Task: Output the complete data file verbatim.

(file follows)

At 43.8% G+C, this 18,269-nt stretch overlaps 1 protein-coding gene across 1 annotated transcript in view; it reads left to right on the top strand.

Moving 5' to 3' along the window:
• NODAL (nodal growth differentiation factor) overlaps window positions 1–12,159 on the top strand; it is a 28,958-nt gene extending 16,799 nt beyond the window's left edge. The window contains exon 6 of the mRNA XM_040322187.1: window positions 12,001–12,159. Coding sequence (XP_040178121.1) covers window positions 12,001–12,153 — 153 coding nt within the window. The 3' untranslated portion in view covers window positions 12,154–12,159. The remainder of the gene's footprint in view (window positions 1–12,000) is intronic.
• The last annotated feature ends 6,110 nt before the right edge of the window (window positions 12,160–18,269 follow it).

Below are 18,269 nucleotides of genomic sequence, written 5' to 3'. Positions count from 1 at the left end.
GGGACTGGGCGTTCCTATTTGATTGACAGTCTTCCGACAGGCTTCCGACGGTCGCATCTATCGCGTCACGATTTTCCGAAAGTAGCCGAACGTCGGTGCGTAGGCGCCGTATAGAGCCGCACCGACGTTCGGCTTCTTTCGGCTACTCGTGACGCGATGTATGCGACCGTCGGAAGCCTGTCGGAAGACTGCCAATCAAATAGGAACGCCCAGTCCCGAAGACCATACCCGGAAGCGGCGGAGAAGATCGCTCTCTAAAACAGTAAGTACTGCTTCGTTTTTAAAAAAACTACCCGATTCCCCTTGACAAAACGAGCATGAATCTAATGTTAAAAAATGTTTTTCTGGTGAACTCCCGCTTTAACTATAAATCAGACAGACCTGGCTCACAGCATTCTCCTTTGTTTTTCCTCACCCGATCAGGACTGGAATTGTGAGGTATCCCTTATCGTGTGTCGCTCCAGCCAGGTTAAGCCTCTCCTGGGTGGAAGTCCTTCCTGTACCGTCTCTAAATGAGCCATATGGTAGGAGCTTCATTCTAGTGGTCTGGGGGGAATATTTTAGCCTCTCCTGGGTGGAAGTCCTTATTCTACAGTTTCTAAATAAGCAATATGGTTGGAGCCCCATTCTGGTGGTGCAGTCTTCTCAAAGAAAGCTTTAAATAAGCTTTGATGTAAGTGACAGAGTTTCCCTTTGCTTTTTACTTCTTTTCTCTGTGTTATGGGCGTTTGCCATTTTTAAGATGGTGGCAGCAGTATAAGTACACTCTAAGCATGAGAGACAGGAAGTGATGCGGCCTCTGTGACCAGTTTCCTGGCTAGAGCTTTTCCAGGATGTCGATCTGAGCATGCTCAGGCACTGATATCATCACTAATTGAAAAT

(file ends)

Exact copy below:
At 43.8% G+C, this 18,269-nt stretch overlaps 1 protein-coding gene across 1 annotated transcript in view; it reads left to right on the top strand.

Moving 5' to 3' along the window:
• NODAL (nodal growth differentiation factor) overlaps window positions 1–12,159 on the top strand; it is a 28,958-nt gene extending 16,799 nt beyond the window's left edge. The window contains exon 6 of the mRNA XM_040322187.1: window positions 12,001–12,159. Coding sequence (XP_040178121.1) covers window positions 12,001–12,153 — 153 coding nt within the window. The 3' untranslated portion in view covers window positions 12,154–12,159. The remainder of the gene's footprint in view (window positions 1–12,000) is intronic.
• The last annotated feature ends 6,110 nt before the right edge of the window (window positions 12,160–18,269 follow it).

Below are 18,269 nucleotides of genomic sequence, written 5' to 3'. Positions count from 1 at the left end.
GGGACTGGGCGTTCCTATTTGATTGACAGTCTTCCGACAGGCTTCCGACGGTCGCATCTATCGCGTCACGATTTTCCGAAAGTAGCCGAACGTCGGTGCGTAGGCGCCGTATAGAGCCGCACCGACGTTCGGCTTCTTTCGGCTACTCGTGACGCGATGTATGCGACCGTCGGAAGCCTGTCGGAAGACTGCCAATCAAATAGGAACGCCCAGTCCCGAAGACCATACCCGGAAGCGGCGGAGAAGATCGCTCTCTAAAACAGTAAGTACTGCTTCGTTTTTAAAAAAACTACCCGATTCCCCTTGACAAAACGAGCATGAATCTAATGTTAAAAAATGTTTTTCTGGTGAACTCCCGCTTTAACTATAAATCAGACAGACCTGGCTCACAGCATTCTCCTTTGTTTTTCCTCACCCGATCAGGACTGGAATTGTGAGGTATCCCTTATCGTGTGTCGCTCCAGCCAGGTTAAGCCTCTCCTGGGTGGAAGTCCTTCCTGTACCGTCTCTAAATGAGCCATATGGTAGGAGCTTCATTCTAGTGGTCTGGGGGGAATATTTTAGCCTCTCCTGGGTGGAAGTCCTTATTCTACAGTTTCTAAATAAGCAATATGGTTGGAGCCCCATTCTGGTGGTGCAGTCTTCTCAAAGAAAGCTTTAAATAAGCTTTGATGTAAGTGACAGAGTTTCCCTTTGCTTTTTACTTCTTTTCTCTGTGTTATGGGCGTTTGCCATTTTTAAGATGGTGGCAGCAGTATAAGTACACTCTAAGCATGAGAGACAGGAAGTGATGCGGCCTCTGTGACCAGTTTCCTGGCTAGAGCTTTTCCAGGATGTCGATCTGAGCATGCTCAGGCACTGATATCATCACTAATTGAAAAT